What Every New Hampshire Town & City Needs to Know About Solar Energy Today

By Phil Coupe, Co-founder, Revision Energy

The information contained in this article is not intended as legal advice and may no longer be accurate due to changes in the law. Consult NHMA's legal services or your municipal attorney.

Revision Logo

Solar has become the renewable energy of choice for municipalities throughout northern New England because it is now cost-competitive with fossil fuels and has zero carbon emissions. Since 1975 the cost of solar technology has dropped by 99%, creating the opportunity for New Hampshire towns and cities to derive a strong economic and environmental return on a solar investment while meeting citizens’ urgent calls to reduce carbon pollution.

But is there truly enough sunshine at our latitude to justify a solar investment? In fact, much of New Hampshire is at the same latitude as Monaco on the French Riviera, one of the sunniest vacation destinations in Europe.

It may surprise folks to learn that a solar array in New Hampshire will generate roughly the same amount of clean, renewable solar electricity per year as an array in Houston, TX. This is due to New Hampshire’s relatively sunny latitude, and to the fact that solar panels are much more efficient at lower temperatures. Annually, New Hampshire gets 33% more sunshine than Germany, a world leader in solar adoption that is situated at a more northerly latitude.

Zero up front cost is one of the strongest drivers of solar adoption by towns and cities, enabled by the common financial approach known as a ‘Power Purchase Agreement’, or PPA. Instead of directly purchasing a solar array, municipalities are partnering with local, mission-driven impact investors (like the New Hampshire Community Loan Fund) who finance the construction of the solar project, after which the city or town simply agrees to purchase the solar electricity at a rate below what the utility charges for brown power from the grid.

For the first five years of the Power Purchase Agreement, the solar array is owned by the investors on behalf of the municipality during what is called the ‘tax recapture period.’  Since the investors benefited from the 26% federal tax credit for solar, and the accelerated depreciation benefit, the solar array cannot be sold at a deep discount to the municipality until the five years have elapsed to avoid clawback of the federal tax incentives. Starting in Year 6, the municipality has the option to purchase the solar array from the investors at roughly 60% of the initial construction cost, or to simply keep buying the clean solar electricity at a rate that is indexed to local utility rates with the goal of keeping solar power costs lower than grid power.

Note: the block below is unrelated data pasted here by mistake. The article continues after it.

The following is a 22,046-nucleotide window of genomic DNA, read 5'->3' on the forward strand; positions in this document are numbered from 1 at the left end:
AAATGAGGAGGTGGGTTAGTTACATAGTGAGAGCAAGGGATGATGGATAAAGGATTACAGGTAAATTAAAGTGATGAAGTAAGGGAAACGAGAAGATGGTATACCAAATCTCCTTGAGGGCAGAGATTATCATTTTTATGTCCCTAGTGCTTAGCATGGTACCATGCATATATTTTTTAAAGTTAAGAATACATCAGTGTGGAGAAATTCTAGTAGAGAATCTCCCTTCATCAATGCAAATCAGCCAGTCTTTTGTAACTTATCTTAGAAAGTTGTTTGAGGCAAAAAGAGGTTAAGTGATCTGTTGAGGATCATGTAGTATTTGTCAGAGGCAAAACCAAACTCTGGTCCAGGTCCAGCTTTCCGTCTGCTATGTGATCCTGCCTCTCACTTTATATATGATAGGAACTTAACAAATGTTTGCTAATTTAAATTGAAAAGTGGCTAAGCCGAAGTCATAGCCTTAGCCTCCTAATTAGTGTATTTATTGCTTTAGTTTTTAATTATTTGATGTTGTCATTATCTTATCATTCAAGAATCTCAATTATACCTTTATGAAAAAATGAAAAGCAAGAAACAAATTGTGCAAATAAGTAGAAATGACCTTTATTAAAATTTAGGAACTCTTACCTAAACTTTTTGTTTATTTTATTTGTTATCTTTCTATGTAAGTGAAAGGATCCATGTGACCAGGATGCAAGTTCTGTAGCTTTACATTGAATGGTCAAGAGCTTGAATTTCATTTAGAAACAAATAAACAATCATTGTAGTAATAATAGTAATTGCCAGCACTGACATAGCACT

Readers can learn more about this approach here: https://impact.revisionenergy.com/

Modern, reliable solar technology comes with a 25-year warranty and an expected useful lifespan of 40+ years, making it possible for municipalities to save hundreds of thousands of dollars on energy costs over the multi-decade operational life of an array. Because the local NH solar resource is measurable and predictable, solar developers can accurately model the savings from a solar array and provide municipalities with transparent financial proformas before making the decision to enter into a typical 20-year PPA (with buyout options starting in Year 6).


Dover NH solar project
Dover NH High School Solar Project

To date a slew of New Hampshire municipalities, schools and nonprofits have entered into successful PPA’s, including the largest rooftop solar array in the state at Dover High School, along with the cities and towns of Concord, Hanover, Lebanon, Nashua, Durham, Lee, Stratham, Peterborough, Keene, Plymouth and many more. Colby-Sawyer College, Dartmouth, Phillips Exeter, Proctor, Nashua Soup Kitchen, Children’s Museum of NH, Palace Theater, and Tupelo Music Hall are a few other recognizable New Hampshire institutions that are saving serious amounts of money and reducing carbon emissions through solar PPA’s.

With coal-fired power plants like Schilling Station in Bow, plus 350,000 homes heated by oil and 525,000 gas-powered cars on the road, New Hampshire has the second highest per capita carbon pollution in New England. Every year, New Hampshire exports roughly $4 billion from the local economy to import fossil fuels from away. The good news is that cost-effective solar, combined with hyper-efficient technologies like heat pumps, electric vehicles, batteries and LEDs, now makes it possible for all New Hampshire cities, towns and households to pivot away from fossil fuels, save money and protect New Hampshire’s pristine natural environment from the carbon pollution that threatens everyone’s way of life.

Phil Coupe is co-founder of Revision Energy, a Certified B. Corp.  Phil can be reached by phone at 207.232.6595 or via email at phil@revisionenergy. com. ReVision Energy is 100% employee owned and operated. Their team of in-house solar specialists (engineers, designers, installers) has built over 7,000 solar energy systems in the region. They are a Certified B Corp and have been consistently rated Top 10 Solar Installers in the Northeast.